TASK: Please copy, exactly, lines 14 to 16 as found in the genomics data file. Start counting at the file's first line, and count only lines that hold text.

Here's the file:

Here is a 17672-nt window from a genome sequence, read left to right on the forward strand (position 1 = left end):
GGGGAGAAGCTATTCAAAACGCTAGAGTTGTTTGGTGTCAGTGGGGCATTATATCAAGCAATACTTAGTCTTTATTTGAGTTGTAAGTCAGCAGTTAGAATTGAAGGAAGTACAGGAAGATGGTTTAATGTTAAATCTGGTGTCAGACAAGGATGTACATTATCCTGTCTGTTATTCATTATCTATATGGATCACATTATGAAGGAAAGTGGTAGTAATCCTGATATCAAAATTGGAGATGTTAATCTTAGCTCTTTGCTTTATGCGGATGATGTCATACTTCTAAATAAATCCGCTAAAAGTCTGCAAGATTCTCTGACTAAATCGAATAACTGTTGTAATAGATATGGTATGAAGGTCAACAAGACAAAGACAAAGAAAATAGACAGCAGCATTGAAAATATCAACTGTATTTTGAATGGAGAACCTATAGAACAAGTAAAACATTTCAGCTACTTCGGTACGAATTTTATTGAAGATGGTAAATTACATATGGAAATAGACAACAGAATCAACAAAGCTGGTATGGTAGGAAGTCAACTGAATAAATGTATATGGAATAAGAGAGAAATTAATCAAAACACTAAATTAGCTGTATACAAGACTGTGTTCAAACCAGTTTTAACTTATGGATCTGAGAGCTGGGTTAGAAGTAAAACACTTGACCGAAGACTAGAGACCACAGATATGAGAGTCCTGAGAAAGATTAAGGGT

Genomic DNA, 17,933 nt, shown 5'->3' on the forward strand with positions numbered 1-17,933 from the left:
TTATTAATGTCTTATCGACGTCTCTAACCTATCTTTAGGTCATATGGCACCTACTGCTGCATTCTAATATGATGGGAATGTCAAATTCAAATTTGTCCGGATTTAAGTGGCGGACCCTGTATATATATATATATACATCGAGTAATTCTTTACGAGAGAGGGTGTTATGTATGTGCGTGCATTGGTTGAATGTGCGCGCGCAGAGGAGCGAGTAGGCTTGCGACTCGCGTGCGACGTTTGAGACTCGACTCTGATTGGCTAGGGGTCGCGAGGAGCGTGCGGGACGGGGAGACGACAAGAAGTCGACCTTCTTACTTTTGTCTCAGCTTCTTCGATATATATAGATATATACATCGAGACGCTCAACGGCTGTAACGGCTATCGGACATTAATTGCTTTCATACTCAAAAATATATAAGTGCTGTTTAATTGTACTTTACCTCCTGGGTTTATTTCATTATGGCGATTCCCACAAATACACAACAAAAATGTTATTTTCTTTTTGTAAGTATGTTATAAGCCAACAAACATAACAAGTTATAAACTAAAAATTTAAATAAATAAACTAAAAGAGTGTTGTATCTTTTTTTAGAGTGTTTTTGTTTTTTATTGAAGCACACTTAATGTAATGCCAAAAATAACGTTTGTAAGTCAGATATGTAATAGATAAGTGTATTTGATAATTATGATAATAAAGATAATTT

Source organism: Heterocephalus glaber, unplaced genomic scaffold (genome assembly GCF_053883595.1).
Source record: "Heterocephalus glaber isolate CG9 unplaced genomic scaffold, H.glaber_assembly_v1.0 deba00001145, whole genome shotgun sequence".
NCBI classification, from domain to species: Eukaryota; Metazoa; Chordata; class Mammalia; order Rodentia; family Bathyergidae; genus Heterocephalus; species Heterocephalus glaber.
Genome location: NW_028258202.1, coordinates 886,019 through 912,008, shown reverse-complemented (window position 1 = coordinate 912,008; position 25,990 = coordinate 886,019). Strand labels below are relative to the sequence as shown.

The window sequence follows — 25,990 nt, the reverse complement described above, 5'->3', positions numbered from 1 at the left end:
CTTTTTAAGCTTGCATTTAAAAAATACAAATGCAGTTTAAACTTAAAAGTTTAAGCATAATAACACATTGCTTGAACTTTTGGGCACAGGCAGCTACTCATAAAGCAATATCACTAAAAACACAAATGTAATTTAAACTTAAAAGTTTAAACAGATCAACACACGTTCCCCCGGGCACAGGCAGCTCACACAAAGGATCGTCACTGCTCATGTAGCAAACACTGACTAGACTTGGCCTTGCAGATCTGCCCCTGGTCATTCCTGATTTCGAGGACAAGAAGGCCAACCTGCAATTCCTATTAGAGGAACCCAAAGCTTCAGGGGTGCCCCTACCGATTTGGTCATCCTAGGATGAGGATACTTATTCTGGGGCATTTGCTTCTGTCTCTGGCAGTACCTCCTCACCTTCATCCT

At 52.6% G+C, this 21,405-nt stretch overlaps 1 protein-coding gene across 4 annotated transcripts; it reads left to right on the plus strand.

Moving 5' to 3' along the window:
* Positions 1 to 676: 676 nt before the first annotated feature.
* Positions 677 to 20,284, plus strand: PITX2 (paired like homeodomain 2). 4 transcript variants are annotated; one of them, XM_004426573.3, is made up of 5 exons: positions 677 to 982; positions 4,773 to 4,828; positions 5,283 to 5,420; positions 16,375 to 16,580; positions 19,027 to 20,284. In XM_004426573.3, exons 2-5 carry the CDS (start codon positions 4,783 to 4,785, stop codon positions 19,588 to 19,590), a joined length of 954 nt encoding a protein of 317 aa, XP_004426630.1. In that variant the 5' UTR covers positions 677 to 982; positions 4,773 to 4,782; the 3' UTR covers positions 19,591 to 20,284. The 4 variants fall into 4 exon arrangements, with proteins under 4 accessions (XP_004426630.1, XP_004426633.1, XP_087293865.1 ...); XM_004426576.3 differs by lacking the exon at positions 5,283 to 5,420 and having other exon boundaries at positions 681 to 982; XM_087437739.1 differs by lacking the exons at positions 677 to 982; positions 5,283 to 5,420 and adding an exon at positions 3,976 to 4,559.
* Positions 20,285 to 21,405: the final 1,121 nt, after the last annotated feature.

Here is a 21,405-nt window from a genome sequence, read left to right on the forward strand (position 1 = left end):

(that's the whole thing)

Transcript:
* Positions 677 to 20,284, plus strand: PITX2 (paired like homeodomain 2). 4 transcript variants are annotated; one of them, XM_004426573.3, is made up of 5 exons: positions 677 to 982; positions 4,773 to 4,828; positions 5,283 to 5,420; positions 16,375 to 16,580; positions 19,027 to 20,284. In XM_004426573.3, exons 2-5 carry the CDS (start codon positions 4,783 to 4,785, stop codon positions 19,588 to 19,590), a joined length of 954 nt encoding a protein of 317 aa, XP_004426630.1. In that variant the 5' UTR covers positions 677 to 982; positions 4,773 to 4,782; the 3' UTR covers positions 19,591 to 20,284. The 4 variants fall into 4 exon arrangements, with proteins under 4 accessions (XP_004426630.1, XP_004426633.1, XP_087293865.1 ...); XM_004426576.3 differs by lacking the exon at positions 5,283 to 5,420 and having other exon boundaries at positions 681 to 982; XM_087437739.1 differs by lacking the exons at positions 677 to 982; positions 5,283 to 5,420 and adding an exon at positions 3,976 to 4,559.
* Positions 20,285 to 21,405: the final 1,121 nt, after the last annotated feature.

Here is a 21,405-nt window from a genome sequence, read left to right on the forward strand (position 1 = left end):